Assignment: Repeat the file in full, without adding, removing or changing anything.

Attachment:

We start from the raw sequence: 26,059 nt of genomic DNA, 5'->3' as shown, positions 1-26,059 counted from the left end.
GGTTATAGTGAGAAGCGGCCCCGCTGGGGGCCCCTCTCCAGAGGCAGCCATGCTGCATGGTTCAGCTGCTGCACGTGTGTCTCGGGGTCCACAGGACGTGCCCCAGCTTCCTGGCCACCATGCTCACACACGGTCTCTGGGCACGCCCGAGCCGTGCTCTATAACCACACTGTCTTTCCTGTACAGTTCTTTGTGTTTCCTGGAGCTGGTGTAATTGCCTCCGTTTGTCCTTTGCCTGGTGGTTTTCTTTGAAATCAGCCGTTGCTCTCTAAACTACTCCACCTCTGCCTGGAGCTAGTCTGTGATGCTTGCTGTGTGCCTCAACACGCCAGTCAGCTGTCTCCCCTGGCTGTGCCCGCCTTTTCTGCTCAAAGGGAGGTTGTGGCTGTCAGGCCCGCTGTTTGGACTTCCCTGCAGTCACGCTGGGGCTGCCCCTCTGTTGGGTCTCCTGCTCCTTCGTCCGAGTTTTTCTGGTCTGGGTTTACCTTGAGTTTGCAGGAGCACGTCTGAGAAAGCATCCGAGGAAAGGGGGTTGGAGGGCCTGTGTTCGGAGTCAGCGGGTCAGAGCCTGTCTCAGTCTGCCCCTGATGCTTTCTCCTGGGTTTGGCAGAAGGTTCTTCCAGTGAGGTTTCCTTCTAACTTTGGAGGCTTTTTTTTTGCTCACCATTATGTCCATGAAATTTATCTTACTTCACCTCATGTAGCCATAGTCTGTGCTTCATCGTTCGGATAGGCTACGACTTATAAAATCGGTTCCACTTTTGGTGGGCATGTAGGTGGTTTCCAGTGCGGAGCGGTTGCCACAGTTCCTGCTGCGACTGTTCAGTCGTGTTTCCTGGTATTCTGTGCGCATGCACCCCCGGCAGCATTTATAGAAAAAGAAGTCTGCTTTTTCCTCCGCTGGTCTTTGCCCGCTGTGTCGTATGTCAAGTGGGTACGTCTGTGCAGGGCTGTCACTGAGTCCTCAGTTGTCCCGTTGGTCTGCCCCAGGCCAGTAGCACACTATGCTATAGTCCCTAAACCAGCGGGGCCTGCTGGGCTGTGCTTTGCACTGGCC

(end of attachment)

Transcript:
We start from the raw sequence: 26,059 nt of genomic DNA, 5'->3' as shown, positions 1-26,059 counted from the left end.
GGTTATAGTGAGAAGCGGCCCCGCTGGGGGCCCCTCTCCAGAGGCAGCCATGCTGCATGGTTCAGCTGCTGCACGTGTGTCTCGGGGTCCACAGGACGTGCCCCAGCTTCCTGGCCACCATGCTCACACACGGTCTCTGGGCACGCCCGAGCCGTGCTCTATAACCACACTGTCTTTCCTGTACAGTTCTTTGTGTTTCCTGGAGCTGGTGTAATTGCCTCCGTTTGTCCTTTGCCTGGTGGTTTTCTTTGAAATCAGCCGTTGCTCTCTAAACTACTCCACCTCTGCCTGGAGCTAGTCTGTGATGCTTGCTGTGTGCCTCAACACGCCAGTCAGCTGTCTCCCCTGGCTGTGCCCGCCTTTTCTGCTCAAAGGGAGGTTGTGGCTGTCAGGCCCGCTGTTTGGACTTCCCTGCAGTCACGCTGGGGCTGCCCCTCTGTTGGGTCTCCTGCTCCTTCGTCCGAGTTTTTCTGGTCTGGGTTTACCTTGAGTTTGCAGGAGCACGTCTGAGAAAGCATCCGAGGAAAGGGGGTTGGAGGGCCTGTGTTCGGAGTCAGCGGGTCAGAGCCTGTCTCAGTCTGCCCCTGATGCTTTCTCCTGGGTTTGGCAGAAGGTTCTTCCAGTGAGGTTTCCTTCTAACTTTGGAGGCTTTTTTTTTGCTCACCATTATGTCCATGAAATTTATCTTACTTCACCTCATGTAGCCATAGTCTGTGCTTCATCGTTCGGATAGGCTACGACTTATAAAATCGGTTCCACTTTTGGTGGGCATGTAGGTGGTTTCCAGTGCGGAGCGGTTGCCACAGTTCCTGCTGCGACTGTTCAGTCGTGTTTCCTGGTATTCTGTGCGCATGCACCCCCGGCAGCATTTATAGAAAAAGAAGTCTGCTTTTTCCTCCGCTGGTCTTTGCCCGCTGTGTCGTATGTCAAGTGGGTACGTCTGTGCAGGGCTGTCACTGAGTCCTCAGTTGTCCCGTTGGTCTGCCCCAGGCCAGTAGCACACTATGCTATAGTCCCTAAACCAGCGGGGCCTGCTGGGCTGTGCTTTGCACTGGCC